New observations by the MESSENGER spacecraft provide  support for the hypothesis that Mercury harbors abundant water ice and other frozen volatile materials in its permanently shadowed (shown in red) polar craters. Areas where polar deposits of ice imaged by Earth-based radar are shown in yellow.<p><small><em>Image courtesy of NASA/Johns Hopkins University Applied Physics Laboratory/Carnegie Institution of Washington/National Astronomy and Ionosphere Center, Arecibo Observatory</em></small></p>On May 20, 2013, a massive EF5 <a href="">tornado</a> hit Moore, Oklahoma, devastating communities and lives.  The tornado, on the ground for 40 minutes, took a path through a subdivision of homes, destroying block after block of homes, and hitting two elementary schools just as school was ending as well as a hospital. Hundreds of people were injured, and 24 were killed.<p><small><em>Image courtesy of Ks0stm, Creative Commons Attribution-Share Alike 3.0 Unported license</em></small></p>This first global map of <a href="">ocean</a> surface saltiness, released in September 2012 by the NASA Aquarius mission team, shows the distribution of salt in the first 2 cm of the Earth's ocean. <a href="">Salinity</a> variations are one of the main drivers of <a href="">ocean circulation</a>, and are closely connected with the <a href="">cycling of freshwater</a> around the planet. High salinity is seen in the Mediterranean, Atlantic, and the Arabian Sea.<p><small><em>Image courtesy of NASA/GSFC/JPL-Caltech</em></small></p>An artist's rendering of the moment of impact of a massive <a
  at the end of the Cretaceous (at the end of the <a
  Era</a>). Many
  scientists have concluded for decades that a meteorite four to six kilometers
  in diameter impacted the Earth at this time, resulting in a <a
  href="/earth/past/KTextinction.html&dev=">mass extinction
  of dinosaurs</a> and many other life forms. Recent research suggests that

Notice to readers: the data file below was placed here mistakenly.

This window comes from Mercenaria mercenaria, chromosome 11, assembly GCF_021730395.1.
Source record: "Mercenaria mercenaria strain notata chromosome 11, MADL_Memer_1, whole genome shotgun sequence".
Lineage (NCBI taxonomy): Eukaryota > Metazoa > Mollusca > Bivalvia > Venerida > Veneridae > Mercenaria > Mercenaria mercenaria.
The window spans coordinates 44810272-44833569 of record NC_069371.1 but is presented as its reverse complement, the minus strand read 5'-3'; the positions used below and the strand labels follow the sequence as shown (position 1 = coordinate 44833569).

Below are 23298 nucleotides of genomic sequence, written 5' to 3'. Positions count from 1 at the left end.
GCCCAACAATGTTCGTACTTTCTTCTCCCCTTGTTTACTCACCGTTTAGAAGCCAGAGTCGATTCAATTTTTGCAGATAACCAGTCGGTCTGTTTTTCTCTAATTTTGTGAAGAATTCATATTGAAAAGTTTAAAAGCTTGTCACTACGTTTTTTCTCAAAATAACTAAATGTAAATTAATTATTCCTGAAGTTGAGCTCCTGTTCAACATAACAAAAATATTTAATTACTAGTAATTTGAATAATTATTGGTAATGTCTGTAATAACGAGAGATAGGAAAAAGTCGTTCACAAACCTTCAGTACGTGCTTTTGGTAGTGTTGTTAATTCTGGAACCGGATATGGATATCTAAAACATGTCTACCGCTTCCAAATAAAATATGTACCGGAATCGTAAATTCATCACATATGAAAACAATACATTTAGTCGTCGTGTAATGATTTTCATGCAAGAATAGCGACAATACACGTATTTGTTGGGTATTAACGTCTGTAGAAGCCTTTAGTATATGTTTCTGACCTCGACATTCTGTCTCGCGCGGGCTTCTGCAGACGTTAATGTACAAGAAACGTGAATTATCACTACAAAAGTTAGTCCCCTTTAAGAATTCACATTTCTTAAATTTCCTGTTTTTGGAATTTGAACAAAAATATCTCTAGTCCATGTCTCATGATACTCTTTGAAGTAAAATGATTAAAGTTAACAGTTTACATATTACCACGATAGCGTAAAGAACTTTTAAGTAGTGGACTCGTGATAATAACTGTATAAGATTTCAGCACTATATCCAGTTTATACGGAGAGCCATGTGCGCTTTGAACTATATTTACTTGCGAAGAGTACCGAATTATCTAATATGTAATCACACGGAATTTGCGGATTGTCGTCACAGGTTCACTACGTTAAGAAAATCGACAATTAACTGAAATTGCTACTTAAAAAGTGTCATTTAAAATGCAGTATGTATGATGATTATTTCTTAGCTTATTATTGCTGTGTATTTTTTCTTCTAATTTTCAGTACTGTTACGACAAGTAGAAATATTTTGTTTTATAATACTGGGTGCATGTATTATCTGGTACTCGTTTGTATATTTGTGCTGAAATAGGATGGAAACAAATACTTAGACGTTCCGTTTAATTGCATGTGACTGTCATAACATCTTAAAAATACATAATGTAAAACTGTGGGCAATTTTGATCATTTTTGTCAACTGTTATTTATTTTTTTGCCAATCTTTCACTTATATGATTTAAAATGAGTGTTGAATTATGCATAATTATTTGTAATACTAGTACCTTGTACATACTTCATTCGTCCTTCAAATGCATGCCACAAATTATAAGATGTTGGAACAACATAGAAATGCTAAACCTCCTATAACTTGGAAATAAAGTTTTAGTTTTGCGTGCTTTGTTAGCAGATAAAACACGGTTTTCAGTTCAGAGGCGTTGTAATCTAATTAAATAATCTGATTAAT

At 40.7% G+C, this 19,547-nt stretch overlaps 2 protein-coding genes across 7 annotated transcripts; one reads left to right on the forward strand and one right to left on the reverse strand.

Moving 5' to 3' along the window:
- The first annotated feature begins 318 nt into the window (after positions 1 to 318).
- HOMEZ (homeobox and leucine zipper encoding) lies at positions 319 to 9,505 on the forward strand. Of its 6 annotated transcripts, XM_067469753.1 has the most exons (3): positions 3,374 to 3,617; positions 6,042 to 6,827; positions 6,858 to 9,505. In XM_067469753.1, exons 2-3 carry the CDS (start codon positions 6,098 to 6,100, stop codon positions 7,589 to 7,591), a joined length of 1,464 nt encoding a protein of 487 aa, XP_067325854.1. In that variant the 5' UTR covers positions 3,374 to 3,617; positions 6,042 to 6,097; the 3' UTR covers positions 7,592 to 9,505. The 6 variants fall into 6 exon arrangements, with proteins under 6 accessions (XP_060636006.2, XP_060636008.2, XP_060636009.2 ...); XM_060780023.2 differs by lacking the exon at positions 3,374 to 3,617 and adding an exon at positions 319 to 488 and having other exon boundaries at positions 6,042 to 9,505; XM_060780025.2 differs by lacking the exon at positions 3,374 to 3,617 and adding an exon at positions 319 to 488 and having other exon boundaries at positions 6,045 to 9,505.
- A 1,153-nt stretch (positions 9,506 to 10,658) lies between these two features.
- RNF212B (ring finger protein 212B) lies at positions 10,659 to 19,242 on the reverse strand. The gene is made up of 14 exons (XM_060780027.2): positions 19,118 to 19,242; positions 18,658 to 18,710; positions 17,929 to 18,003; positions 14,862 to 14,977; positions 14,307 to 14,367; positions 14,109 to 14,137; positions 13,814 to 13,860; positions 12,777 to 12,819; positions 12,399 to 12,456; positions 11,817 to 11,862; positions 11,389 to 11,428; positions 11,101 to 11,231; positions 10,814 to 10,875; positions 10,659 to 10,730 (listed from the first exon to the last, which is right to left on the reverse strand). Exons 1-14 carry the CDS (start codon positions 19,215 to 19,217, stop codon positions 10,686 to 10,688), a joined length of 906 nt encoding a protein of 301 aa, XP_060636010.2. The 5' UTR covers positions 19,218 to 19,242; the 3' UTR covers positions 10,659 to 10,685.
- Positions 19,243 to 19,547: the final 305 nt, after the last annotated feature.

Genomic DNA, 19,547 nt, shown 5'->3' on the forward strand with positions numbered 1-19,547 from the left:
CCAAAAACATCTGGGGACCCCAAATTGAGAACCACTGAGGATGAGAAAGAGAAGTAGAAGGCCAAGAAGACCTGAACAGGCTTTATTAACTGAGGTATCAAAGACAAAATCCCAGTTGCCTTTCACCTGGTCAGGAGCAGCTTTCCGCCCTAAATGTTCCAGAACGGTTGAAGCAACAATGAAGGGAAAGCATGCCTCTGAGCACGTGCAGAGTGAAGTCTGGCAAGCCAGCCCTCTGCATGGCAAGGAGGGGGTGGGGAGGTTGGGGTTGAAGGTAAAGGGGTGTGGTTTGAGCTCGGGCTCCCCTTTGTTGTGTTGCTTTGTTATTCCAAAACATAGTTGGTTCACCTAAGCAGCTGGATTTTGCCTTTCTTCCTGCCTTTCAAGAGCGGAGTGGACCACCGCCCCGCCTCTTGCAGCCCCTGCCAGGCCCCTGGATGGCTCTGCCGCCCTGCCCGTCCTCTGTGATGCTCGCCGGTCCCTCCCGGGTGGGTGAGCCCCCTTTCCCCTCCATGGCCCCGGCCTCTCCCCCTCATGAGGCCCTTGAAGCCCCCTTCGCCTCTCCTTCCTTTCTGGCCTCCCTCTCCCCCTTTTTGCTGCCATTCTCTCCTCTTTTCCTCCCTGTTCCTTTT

perhaps <a
  volcanic eruptions</a> may be been responsible for the extinction.<p><small><em>Courtesy of Don Davis, NASA</em></small></p>Scientists at the University of Michigan have found that <a href="/earth/polar/cryosphere_permafrost1.html&dev=">permafrost</a> in the <a href="/earth/polar/polar_north.html&dev=">Arctic</a> is extremely sensitive to sunlight.  Exposure to sunlight releases carbon gases trapped in the permafrost, including <a href="/earth/climate/earth_greenhouse.html&dev=">climate-warming</a> <a href="/physical_science/chemistry/carbon_dioxide.html&dev=">carbon dioxide</a>, to the <a href="/earth/Atmosphere/overview.html&dev=">atmosphere</a> much faster than previously thought.<p><small><em>George Kling, The University of Michigan</em></small></p>How did life evolve on <a href="/earth/earth.html&dev=">Earth</a> during the <a href="/earth/past/Archean.html&dev=">Archean</a>, when the <a href="/sun/sun.html&dev=">Sun</a> was about 25% weaker than today?  The Earth should have been <a href="/earth/polar/cryosphere_glacier1.html&dev=">glaciated</a>, if <a href="/earth/climate/earth_greenhouse.html&dev=">greenhouse</a> gas concentration was the same as today.  <a href="">Researchers</a> studying the <a href="/physical_science/physics/atom_particle/isotope.html&dev=">isotopic</a> signatures of Earth's early atmosphere in <a href="/earth/geology/rocks_intro.html&dev=">rocks</a> from Northern Australia have ruled out high levels of <a href="/physical_science/chemistry/nitrogen_molecular.html&dev=">nitrogen</a> as a possible way to increase warming from <a href="/earth/Atmosphere/overview.html&dev=">atmospheric</a> <a href="/physical_science/chemistry/carbon_dioxide.html&dev=">carbon dioxide</a>.<p><small><em>Image courtesy of Manchester University</em></small></p>

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